Actress Megan Fox has been making headlines this week after a baffling interview with writer Stephen Marche, for Esquire magazine, in which he bizarrely likened her to an ‘Aztec warrior’. The piece has since been widely lampooned across the blogosphere.
Elsewhere in the article, Megan (yet again) explained why she decided to remove her Marilyn Monroe tattoo. At this point, she brought poor Lindsay Lohan (who has already suffered enough bad press to last many lifetimes) into the discussion, and everything went pear-shaped.
“She holds out her right arm to show me her tattoo of Marilyn Monroe. All that remains of Marilyn is a few drops of black against skin that is the color the moon possesses in the thin air of northern winters. She decided to get it removed, and after a single treatment the sex symbol of another age is barely recognizable. ‘I feel like I willed it be gone,’ Fox says. ‘They told me it was going to take six sessions and it’s nearly gone in one.’
The reason is that Marilyn Monroe lost control. ‘I started reading about her and realized that her life was incredibly difficult. It’s like when you visualize something for your future. I didn’t want to visualize something so negative.’
But she was a great actress, a great icon, a figure of power.
‘She wasn’t powerful at the time. She was sort of like Lindsay. She was an actress who wasn’t reliable, who almost wasn’t insurable…. She had all the potential in the world, and it was squandered,’ she says, curled defensively on the sofa. ‘I’m not interested in following in those footsteps.’
‘Ava Gardner. She had power. She was a broad. She got what she wanted and said what she needed.’
Ava Gardner did have control, over herself and others. But even as Fox says the name, a self-aware smile plays over those ultrasymmetrical lips. Self-awareness is her most attractive feature.
It’s not like Ava Gardner ended that well, either.”
Megan responded to the article on her Facebook page:
“I attempted to draw parallels between Lindsay and Marilyn in order to illustrate my point that while Marilyn may be an icon now, sadly she was not respected and taken seriously while she was still living.
Both women were gifted actresses, whose natural talent was lost amongst the chaos and incessant media scrutiny surrounding their lifestyles and their difficulties adhering to studio schedules etc.
I intended for this to be a factual comparison of two women with similar experiences in Hollywood. Unfortunately it turned into me offering up what is really much more of an uneducated opinion.”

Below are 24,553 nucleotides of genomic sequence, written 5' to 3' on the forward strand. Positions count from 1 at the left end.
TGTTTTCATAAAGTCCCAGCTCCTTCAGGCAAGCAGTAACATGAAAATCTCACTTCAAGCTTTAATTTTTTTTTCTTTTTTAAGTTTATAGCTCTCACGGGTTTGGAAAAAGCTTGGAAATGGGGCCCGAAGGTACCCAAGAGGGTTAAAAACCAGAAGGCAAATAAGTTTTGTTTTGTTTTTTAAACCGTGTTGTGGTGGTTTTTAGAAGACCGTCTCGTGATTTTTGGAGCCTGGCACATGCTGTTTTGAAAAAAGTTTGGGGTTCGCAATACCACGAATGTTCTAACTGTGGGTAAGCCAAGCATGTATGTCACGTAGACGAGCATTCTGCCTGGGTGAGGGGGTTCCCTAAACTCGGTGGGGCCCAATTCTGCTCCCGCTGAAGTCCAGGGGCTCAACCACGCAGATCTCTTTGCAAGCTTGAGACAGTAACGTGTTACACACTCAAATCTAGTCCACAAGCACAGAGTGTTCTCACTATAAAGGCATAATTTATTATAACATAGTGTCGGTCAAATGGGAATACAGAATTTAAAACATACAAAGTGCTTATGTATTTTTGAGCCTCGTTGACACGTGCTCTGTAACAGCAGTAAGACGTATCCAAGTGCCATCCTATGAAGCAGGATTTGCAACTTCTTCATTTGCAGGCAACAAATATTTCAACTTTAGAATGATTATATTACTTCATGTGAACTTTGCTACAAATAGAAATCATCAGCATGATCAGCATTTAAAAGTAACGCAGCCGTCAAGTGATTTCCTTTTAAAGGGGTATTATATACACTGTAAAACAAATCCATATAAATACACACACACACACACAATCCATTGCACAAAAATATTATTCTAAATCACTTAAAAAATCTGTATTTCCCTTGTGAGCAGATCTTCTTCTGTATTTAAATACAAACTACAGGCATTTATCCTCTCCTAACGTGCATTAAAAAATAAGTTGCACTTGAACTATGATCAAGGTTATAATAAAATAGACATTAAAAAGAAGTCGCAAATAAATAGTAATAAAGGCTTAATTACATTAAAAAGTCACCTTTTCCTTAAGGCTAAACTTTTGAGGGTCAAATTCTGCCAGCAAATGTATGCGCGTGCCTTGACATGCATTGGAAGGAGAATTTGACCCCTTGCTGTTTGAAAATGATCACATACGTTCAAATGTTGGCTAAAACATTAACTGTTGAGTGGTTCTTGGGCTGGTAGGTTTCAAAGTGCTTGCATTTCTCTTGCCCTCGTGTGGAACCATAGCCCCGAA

However, in contrast to Megan’s comments, MM was Hollywood’s most bankable star for much of her career. Her personal problems were not widely known until after her death.
Nonetheless, the comparison has been seized upon by the media, eager for any dirt on the troubled Lindsay. Another writer, Stephen Rodrick, made the Monroe comparison last week in an article about Lohan, reports the Huffington Post:
“‘There’s talent in there,’ Rodrick, who describes Lohan as ‘fragile’ and a ‘tornado’,explains to the NYT. ‘She has that undefinable It quality. You can see it at certain moments in the film. The frustrating/tragic thing, and Lindsay would be the first to admit it, is getting that talent out of her over the past few years has been nearly impossible. That’s why I called the piece The Misfits, after Marilyn Monroe’s last film, one that [Paul] Schrader and the crew were constantly talking about on set. You can’t argue that Lindsay has the talent or resume of Monroe, but there is that same feeling of talent slipping away, perhaps permanently.'”
Here’s a final word from Monroe fan Ashlee Davis:
“It bothers me to no end that these celebrities have to drag Marilyn’s character down with their loose comparisons and constant ‘channeling’ of her image. Marilyn wasn’t cheap, but her image is often sold that way, and it’s not because of her own doing – it’s because of the cheap mockery. These users take no care to respect Marilyn as a person while poorly mimicking her or even just talking about her in order to seem relevant. Lindsay Lohan, Megan Fox, Lady Gaga, Courtney Stodden – all of these women drag Marilyn’s memory through the mud when they reduce her to a visual icon, re-post fake quotes to millions of fans, and paint her as nothing more than a tragic victim of Hollywood. Any comparisons drawn between Marilyn and any of these people should be left at the fact that they are using her for visual inspiration and failing to recreate any of her natural beauty or class.”